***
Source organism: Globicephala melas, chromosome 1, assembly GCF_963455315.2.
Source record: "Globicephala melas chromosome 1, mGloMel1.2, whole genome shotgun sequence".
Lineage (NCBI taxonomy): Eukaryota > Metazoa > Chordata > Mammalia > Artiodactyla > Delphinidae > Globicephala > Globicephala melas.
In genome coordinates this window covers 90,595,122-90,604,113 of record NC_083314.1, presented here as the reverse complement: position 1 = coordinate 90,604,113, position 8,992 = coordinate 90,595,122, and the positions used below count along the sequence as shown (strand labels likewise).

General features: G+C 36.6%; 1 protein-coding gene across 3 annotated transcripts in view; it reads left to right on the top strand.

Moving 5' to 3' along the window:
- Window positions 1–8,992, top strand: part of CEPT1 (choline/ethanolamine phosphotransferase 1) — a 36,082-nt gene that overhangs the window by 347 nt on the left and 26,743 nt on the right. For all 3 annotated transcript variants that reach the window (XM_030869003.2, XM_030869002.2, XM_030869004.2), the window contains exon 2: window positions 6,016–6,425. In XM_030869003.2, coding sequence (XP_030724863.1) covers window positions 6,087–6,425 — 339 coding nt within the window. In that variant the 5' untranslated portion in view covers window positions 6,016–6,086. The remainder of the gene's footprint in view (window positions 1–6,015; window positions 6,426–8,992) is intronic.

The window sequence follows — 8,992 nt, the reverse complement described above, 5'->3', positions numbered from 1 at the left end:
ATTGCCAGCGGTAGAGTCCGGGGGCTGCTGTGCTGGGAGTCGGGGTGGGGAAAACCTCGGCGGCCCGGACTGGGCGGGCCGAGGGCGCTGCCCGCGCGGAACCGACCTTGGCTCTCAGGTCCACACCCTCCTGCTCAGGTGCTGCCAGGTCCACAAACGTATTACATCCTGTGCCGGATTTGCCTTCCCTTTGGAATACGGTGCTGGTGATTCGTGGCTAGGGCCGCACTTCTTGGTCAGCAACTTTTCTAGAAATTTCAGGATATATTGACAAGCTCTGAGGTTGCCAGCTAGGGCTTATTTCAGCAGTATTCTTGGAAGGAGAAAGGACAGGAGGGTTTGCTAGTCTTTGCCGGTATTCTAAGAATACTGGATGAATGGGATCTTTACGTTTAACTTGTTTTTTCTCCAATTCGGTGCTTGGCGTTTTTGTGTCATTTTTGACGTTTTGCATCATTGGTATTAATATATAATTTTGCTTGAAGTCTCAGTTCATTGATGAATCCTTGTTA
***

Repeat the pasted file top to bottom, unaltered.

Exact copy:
Source organism: Globicephala melas, chromosome 1, assembly GCF_963455315.2.
Source record: "Globicephala melas chromosome 1, mGloMel1.2, whole genome shotgun sequence".
Lineage (NCBI taxonomy): Eukaryota > Metazoa > Chordata > Mammalia > Artiodactyla > Delphinidae > Globicephala > Globicephala melas.
In genome coordinates this window covers 90,595,122-90,604,113 of record NC_083314.1, presented here as the reverse complement: position 1 = coordinate 90,604,113, position 8,992 = coordinate 90,595,122, and the positions used below count along the sequence as shown (strand labels likewise).

General features: G+C 36.6%; 1 protein-coding gene across 3 annotated transcripts in view; it reads left to right on the top strand.

Moving 5' to 3' along the window:
- Window positions 1–8,992, top strand: part of CEPT1 (choline/ethanolamine phosphotransferase 1) — a 36,082-nt gene that overhangs the window by 347 nt on the left and 26,743 nt on the right. For all 3 annotated transcript variants that reach the window (XM_030869003.2, XM_030869002.2, XM_030869004.2), the window contains exon 2: window positions 6,016–6,425. In XM_030869003.2, coding sequence (XP_030724863.1) covers window positions 6,087–6,425 — 339 coding nt within the window. In that variant the 5' untranslated portion in view covers window positions 6,016–6,086. The remainder of the gene's footprint in view (window positions 1–6,015; window positions 6,426–8,992) is intronic.

The window sequence follows — 8,992 nt, the reverse complement described above, 5'->3', positions numbered from 1 at the left end:
ATTGCCAGCGGTAGAGTCCGGGGGCTGCTGTGCTGGGAGTCGGGGTGGGGAAAACCTCGGCGGCCCGGACTGGGCGGGCCGAGGGCGCTGCCCGCGCGGAACCGACCTTGGCTCTCAGGTCCACACCCTCCTGCTCAGGTGCTGCCAGGTCCACAAACGTATTACATCCTGTGCCGGATTTGCCTTCCCTTTGGAATACGGTGCTGGTGATTCGTGGCTAGGGCCGCACTTCTTGGTCAGCAACTTTTCTAGAAATTTCAGGATATATTGACAAGCTCTGAGGTTGCCAGCTAGGGCTTATTTCAGCAGTATTCTTGGAAGGAGAAAGGACAGGAGGGTTTGCTAGTCTTTGCCGGTATTCTAAGAATACTGGATGAATGGGATCTTTACGTTTAACTTGTTTTTTCTCCAATTCGGTGCTTGGCGTTTTTGTGTCATTTTTGACGTTTTGCATCATTGGTATTAATATATAATTTTGCTTGAAGTCTCAGTTCATTGATGAATCCTTGTTA